Eli has been writing about the problems that sea level rise poses for the east coast of the US from Cape Hatarras north. North Carolina has chose the ostrich strategy driven by a blog scientist called John Droz. As Eli wrote, about the only thing that might save the situation are the fleeing insurers.
The Bunny was wrong, it's gonna be the home owners who have to pay for flood insurance.
Today in the Virginian Pilot on Line, an article by Aaron Applegate appears about how real estate (aka houses) in high flood risk areas just is not selling. Applegate uses the house search of two 30ish newlyweds as the hook for the story
They would search for a home in Norfolk to be near Josh's office. But it could not be in a flood plain, susceptible to rising seas, storm surge and escalating flood insurance prices.
Their decision is one glimpse into the changing dynamics of coastal real estate. A growing awareness of sea level rise and flooding, coupled with rising flood insurance premiums as the federal government phases out subsidies, has the potential to reshape segments of the Hampton Roads market.Sellers are having to alter houses to deal with the risk of flooding, such as moving basements to attics (or at least the heating and cooling plants)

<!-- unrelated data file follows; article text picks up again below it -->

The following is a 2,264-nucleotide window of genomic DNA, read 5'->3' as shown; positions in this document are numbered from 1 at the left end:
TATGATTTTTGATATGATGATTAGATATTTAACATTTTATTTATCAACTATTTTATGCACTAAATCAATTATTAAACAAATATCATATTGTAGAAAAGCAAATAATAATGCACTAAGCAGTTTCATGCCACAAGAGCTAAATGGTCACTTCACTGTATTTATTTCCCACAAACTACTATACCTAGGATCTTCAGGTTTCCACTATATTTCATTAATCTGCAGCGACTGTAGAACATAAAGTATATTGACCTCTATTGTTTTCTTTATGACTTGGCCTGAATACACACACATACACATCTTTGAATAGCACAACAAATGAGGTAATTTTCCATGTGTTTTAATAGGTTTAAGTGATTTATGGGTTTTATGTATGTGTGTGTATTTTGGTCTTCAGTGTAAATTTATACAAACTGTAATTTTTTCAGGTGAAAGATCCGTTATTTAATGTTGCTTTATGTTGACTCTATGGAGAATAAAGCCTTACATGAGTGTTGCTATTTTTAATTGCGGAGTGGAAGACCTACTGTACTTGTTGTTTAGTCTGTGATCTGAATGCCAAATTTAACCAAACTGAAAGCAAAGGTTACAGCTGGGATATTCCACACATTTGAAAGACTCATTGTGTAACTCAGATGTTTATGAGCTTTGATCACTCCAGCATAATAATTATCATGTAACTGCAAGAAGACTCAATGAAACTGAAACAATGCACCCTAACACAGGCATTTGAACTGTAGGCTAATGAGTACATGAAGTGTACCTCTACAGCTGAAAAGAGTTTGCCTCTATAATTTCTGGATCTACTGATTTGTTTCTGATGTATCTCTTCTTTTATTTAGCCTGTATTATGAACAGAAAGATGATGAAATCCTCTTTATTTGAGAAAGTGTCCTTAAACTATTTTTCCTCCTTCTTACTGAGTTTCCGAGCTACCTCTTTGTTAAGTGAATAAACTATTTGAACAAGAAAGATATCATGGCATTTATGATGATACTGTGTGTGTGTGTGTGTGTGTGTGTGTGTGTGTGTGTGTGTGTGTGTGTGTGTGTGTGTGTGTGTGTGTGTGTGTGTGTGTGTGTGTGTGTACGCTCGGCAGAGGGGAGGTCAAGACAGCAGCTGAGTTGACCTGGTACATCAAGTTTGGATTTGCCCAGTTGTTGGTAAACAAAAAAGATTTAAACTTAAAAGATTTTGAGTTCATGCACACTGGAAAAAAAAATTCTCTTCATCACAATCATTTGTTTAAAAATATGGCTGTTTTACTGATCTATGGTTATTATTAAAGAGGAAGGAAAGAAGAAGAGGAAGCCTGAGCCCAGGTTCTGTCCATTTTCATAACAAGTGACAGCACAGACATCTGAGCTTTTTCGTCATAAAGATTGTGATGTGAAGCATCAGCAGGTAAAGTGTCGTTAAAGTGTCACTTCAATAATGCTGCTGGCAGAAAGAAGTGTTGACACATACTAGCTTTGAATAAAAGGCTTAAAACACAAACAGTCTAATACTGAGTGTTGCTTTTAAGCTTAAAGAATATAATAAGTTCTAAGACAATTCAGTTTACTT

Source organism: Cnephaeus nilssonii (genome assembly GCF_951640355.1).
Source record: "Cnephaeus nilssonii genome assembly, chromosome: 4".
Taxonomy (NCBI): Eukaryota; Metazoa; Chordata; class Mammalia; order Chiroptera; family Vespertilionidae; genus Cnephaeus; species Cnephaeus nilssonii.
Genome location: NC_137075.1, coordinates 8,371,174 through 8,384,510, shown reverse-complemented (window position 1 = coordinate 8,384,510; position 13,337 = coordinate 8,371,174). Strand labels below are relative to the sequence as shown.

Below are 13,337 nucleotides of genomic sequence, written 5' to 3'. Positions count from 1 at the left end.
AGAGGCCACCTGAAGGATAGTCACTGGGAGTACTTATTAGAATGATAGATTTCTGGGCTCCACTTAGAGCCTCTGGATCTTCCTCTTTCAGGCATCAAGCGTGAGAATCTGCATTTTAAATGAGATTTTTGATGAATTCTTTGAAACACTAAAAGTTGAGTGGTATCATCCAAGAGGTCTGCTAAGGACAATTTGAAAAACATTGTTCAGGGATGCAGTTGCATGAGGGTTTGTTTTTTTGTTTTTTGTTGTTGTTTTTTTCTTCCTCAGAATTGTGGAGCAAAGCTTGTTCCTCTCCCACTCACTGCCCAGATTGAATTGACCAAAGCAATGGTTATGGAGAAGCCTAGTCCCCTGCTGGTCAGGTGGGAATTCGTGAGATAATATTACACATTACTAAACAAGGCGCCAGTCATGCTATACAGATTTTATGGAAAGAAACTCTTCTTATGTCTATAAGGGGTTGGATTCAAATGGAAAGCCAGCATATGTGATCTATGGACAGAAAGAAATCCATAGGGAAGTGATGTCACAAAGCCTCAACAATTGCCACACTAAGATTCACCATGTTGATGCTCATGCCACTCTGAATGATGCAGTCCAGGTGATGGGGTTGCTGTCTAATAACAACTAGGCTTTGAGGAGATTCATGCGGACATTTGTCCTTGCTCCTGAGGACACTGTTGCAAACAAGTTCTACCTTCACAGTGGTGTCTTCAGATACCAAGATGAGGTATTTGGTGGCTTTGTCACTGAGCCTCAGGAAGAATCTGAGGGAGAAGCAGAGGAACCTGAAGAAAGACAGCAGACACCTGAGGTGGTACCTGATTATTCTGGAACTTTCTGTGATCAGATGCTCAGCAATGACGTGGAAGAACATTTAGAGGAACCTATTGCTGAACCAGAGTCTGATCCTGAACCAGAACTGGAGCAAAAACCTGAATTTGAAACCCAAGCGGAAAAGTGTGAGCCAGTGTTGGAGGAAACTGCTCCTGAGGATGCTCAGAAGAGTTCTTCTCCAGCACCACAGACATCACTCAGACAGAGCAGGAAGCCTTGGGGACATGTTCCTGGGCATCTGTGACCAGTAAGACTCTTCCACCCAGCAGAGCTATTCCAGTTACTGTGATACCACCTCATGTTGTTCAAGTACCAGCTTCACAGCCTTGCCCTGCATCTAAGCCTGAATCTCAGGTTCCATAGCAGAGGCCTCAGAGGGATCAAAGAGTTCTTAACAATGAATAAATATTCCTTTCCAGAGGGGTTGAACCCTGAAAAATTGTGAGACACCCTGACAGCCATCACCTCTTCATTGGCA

Real estate agent Kathy Heaton found herself on the flip side of the growing concern, and perhaps at the forefront of a new trend.King Canute had it easy.
For months, the Nancy Chandler and Associates agent had been trying to sell a home in the desirable Norfolk neighborhood of Larchmont. The problem: Like many homes in that area, it's in a high-risk flood plain. Flood insurance could run up to $3,500 based on estimates she's seen.
That would add almost $300 to a monthly mortgage, an amount many buyers Heaton has encountered would rather put into the cost of a home.
Regular homeowners insurance does not cover flooding. Homes in the flood plains with mortgages are required by lenders to have insurance from the subsidized National Flood Insurance Program. It is struggling financially, and reforms are steadily increasing rates - about 18 percent a year - until they represent coverage of the true cost of the risk.
The specter of flood insurance is making the Larchmont home, assessed at around $270,000, nearly impossible to sell.
"We've probably had 35 showings, and everybody has walked out because of the flood insurance," Heaton said.
The home is not unique in a city penetrated by tidal creeks with some of the highest rates of sea level rise in the country, a combination of sinking land and rising water.